The examples listed above are just a few of the careers fields that you can participate in online. The number of people in their 50s choosing to work online is growing every day, so much so that websites like the American Association of Retired Persons has work-from-home positions and articles about how to find them listed on their website. Needing an income doesn’t necessarily mean that you have to leave the house anymore.>>>Did you know that you can quickly and easily learn how to make your own professional looking websites and set up your own online business? You can have your own platform to start and run your business whether it be marketing or to reach the world with your message or cause.<<

Best in Class Finance Functions For Police Forces


Police funding has risen by £4.8 billion and 77 per cent (39 per cent in real terms) since 1997. However the days where forces have enjoyed such levels of funding are over.

Chief Constables and senior management recognize that the annual cycle of looking for efficiencies year-on-year is not sustainable, and will not address the cash shortfall in years to come.
Facing slower funding growth and real cash deficits in their budgets, the Police Service must adopt innovative strategies which generate the productivity and efficiency gains needed to deliver high quality policing to the public.

The step-change in performance required to meet this challenge will only be achieved if the police service fully embraces effective resource management and makes efficient and productive use of its technology, partnerships and people.

The finance function has an essential role to play in addressing these challenges and supporting Forces’ objectives economically and efficiently.


Police Forces tend to nurture a divisional and departmental culture rather than a corporate one, with individual procurement activities that do not exploit economies of scale. This is in part the result of over a decade of devolving functions from the center to the.divisions.

In order to reduce costs, improve efficiency and mitigate against the threat of “top down” mandatory, centrally-driven initiatives, Police Forces need to set up a corporate back office and induce behavioral change. This change must involve compliance with a corporate culture rather than a series of silos running through the organization.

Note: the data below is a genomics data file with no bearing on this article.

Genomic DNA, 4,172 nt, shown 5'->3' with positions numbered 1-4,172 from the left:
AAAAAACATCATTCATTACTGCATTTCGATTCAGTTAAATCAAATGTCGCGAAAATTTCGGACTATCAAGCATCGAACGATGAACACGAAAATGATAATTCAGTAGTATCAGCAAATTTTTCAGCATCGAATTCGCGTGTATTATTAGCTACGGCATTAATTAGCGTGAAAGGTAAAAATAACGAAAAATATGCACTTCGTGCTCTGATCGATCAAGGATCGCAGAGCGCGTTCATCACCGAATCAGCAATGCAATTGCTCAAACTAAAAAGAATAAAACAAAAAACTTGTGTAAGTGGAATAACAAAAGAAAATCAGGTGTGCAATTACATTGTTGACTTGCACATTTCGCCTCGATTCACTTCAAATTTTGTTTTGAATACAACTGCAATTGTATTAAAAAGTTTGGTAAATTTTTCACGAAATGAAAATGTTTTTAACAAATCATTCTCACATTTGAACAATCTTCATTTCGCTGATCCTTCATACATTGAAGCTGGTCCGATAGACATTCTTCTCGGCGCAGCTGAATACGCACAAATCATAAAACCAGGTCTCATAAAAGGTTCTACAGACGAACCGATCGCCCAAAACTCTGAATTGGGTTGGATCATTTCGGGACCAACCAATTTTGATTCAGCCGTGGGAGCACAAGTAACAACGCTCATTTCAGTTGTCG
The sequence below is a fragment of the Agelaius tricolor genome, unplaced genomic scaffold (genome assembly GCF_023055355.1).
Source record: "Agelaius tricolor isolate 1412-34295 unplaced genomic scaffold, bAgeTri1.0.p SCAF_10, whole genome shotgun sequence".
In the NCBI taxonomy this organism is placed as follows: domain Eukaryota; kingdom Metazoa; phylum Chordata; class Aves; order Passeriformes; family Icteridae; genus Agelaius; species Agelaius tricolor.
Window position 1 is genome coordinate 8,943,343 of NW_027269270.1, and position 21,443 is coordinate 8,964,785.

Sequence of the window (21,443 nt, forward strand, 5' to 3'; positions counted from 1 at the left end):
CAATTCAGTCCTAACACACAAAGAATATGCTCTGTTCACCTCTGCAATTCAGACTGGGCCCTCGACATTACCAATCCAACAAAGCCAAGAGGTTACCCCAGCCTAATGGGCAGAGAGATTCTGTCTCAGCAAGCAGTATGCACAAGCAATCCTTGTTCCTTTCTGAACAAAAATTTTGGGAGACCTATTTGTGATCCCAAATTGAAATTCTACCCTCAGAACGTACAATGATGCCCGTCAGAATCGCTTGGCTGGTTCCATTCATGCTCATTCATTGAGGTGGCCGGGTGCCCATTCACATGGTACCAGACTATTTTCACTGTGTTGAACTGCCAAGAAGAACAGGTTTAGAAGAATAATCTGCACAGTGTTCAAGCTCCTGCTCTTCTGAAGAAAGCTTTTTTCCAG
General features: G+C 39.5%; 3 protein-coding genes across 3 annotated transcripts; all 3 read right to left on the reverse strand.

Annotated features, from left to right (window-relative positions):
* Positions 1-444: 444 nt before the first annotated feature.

Developing a Best in Class Finance Function

Traditionally finance functions within Police Forces have focused on transactional processing with only limited support for management information and business decision support. With a renewed focus on efficiencies, there is now a pressing need for finance departments to transform in order to add greater value to the force but with minimal costs.

1) Aligning to Force Strategy

As Police Forces need finance to function, it is imperative that finance and operations are closely aligned. This collaboration can be very powerful and help deliver significant improvements to a Force, but in order to achieve this model, there are many barriers to overcome. Finance Directors must look at whether their Force is ready for this collaboration, but more importantly, they must consider whether the Force itself can survive without it.

Finance requires a clear vision that centers around its role as a balanced business partner. However to achieve this vision a huge effort is required from the bottom up to understand the significant complexity in underlying systems and processes and to devise a way forward that can work for that particular organization.

The success of any change management program is dependent on its execution. Change is difficult and costly to execute correctly, and often, Police Forces lack the relevant experience to achieve such change. Although finance directors are required to hold appropriate professional qualifications (as opposed to being former police officers as was the case a few years ago) many have progressed within the Public Sector with limited opportunities for learning from and interaction with best in class methodologies. In addition cultural issues around self-preservation can present barriers to change.

Whilst it is relatively easy to get the message of finance transformation across, securing commitment to embark on bold change can be tough. Business cases often lack the quality required to drive through change and even where they are of exceptional quality senior police officers often lack the commercial awareness to trust them.